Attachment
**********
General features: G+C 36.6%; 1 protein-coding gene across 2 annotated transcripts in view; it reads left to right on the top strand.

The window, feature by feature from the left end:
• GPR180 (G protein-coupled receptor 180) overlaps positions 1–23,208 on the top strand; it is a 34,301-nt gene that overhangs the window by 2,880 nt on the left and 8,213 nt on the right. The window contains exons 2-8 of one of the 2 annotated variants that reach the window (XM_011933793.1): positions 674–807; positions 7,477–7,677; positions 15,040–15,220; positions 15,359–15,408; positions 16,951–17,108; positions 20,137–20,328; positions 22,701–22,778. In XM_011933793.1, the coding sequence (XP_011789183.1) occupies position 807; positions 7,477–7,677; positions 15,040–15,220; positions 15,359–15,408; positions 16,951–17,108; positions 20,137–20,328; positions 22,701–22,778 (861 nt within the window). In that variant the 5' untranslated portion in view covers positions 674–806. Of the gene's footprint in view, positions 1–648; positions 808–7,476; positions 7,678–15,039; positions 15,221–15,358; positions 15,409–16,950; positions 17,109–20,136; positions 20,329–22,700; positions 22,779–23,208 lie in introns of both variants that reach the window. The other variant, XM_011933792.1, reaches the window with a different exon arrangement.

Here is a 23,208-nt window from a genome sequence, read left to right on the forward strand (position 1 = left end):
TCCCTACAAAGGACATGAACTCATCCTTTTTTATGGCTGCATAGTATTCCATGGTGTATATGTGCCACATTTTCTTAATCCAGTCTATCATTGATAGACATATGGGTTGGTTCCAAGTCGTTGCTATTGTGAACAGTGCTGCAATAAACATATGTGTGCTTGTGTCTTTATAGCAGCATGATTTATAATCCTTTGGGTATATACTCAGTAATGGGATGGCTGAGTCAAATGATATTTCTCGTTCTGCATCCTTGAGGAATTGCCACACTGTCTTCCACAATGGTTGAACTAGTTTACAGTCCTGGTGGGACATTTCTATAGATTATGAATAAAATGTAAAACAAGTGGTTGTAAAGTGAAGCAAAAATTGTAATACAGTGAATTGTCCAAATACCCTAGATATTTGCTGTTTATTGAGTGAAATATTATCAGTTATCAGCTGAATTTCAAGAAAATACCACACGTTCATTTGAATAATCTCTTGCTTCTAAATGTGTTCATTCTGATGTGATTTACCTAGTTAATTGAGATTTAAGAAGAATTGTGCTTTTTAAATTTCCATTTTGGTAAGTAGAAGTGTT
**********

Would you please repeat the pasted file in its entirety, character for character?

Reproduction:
General features: G+C 36.6%; 1 protein-coding gene across 2 annotated transcripts in view; it reads left to right on the top strand.

The window, feature by feature from the left end:
• GPR180 (G protein-coupled receptor 180) overlaps positions 1–23,208 on the top strand; it is a 34,301-nt gene that overhangs the window by 2,880 nt on the left and 8,213 nt on the right. The window contains exons 2-8 of one of the 2 annotated variants that reach the window (XM_011933793.1): positions 674–807; positions 7,477–7,677; positions 15,040–15,220; positions 15,359–15,408; positions 16,951–17,108; positions 20,137–20,328; positions 22,701–22,778. In XM_011933793.1, the coding sequence (XP_011789183.1) occupies position 807; positions 7,477–7,677; positions 15,040–15,220; positions 15,359–15,408; positions 16,951–17,108; positions 20,137–20,328; positions 22,701–22,778 (861 nt within the window). In that variant the 5' untranslated portion in view covers positions 674–806. Of the gene's footprint in view, positions 1–648; positions 808–7,476; positions 7,678–15,039; positions 15,221–15,358; positions 15,409–16,950; positions 17,109–20,136; positions 20,329–22,700; positions 22,779–23,208 lie in introns of both variants that reach the window. The other variant, XM_011933792.1, reaches the window with a different exon arrangement.

Here is a 23,208-nt window from a genome sequence, read left to right on the forward strand (position 1 = left end):
TCCCTACAAAGGACATGAACTCATCCTTTTTTATGGCTGCATAGTATTCCATGGTGTATATGTGCCACATTTTCTTAATCCAGTCTATCATTGATAGACATATGGGTTGGTTCCAAGTCGTTGCTATTGTGAACAGTGCTGCAATAAACATATGTGTGCTTGTGTCTTTATAGCAGCATGATTTATAATCCTTTGGGTATATACTCAGTAATGGGATGGCTGAGTCAAATGATATTTCTCGTTCTGCATCCTTGAGGAATTGCCACACTGTCTTCCACAATGGTTGAACTAGTTTACAGTCCTGGTGGGACATTTCTATAGATTATGAATAAAATGTAAAACAAGTGGTTGTAAAGTGAAGCAAAAATTGTAATACAGTGAATTGTCCAAATACCCTAGATATTTGCTGTTTATTGAGTGAAATATTATCAGTTATCAGCTGAATTTCAAGAAAATACCACACGTTCATTTGAATAATCTCTTGCTTCTAAATGTGTTCATTCTGATGTGATTTACCTAGTTAATTGAGATTTAAGAAGAATTGTGCTTTTTAAATTTCCATTTTGGTAAGTAGAAGTGTT